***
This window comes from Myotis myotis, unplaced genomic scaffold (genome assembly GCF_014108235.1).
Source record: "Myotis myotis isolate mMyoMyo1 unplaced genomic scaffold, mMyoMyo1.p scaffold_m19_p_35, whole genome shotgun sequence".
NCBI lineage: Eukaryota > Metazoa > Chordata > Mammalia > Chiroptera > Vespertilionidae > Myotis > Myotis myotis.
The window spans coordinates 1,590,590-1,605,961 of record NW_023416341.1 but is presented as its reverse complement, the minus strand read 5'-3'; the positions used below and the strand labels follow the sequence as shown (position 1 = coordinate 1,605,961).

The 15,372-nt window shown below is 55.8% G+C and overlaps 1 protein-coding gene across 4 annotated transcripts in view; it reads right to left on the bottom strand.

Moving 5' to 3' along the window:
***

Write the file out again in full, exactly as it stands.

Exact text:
This window comes from Myotis myotis, unplaced genomic scaffold (genome assembly GCF_014108235.1).
Source record: "Myotis myotis isolate mMyoMyo1 unplaced genomic scaffold, mMyoMyo1.p scaffold_m19_p_35, whole genome shotgun sequence".
NCBI lineage: Eukaryota > Metazoa > Chordata > Mammalia > Chiroptera > Vespertilionidae > Myotis > Myotis myotis.
The window spans coordinates 1,590,590-1,605,961 of record NW_023416341.1 but is presented as its reverse complement, the minus strand read 5'-3'; the positions used below and the strand labels follow the sequence as shown (position 1 = coordinate 1,605,961).

The 15,372-nt window shown below is 55.8% G+C and overlaps 1 protein-coding gene across 4 annotated transcripts in view; it reads right to left on the bottom strand.

Moving 5' to 3' along the window: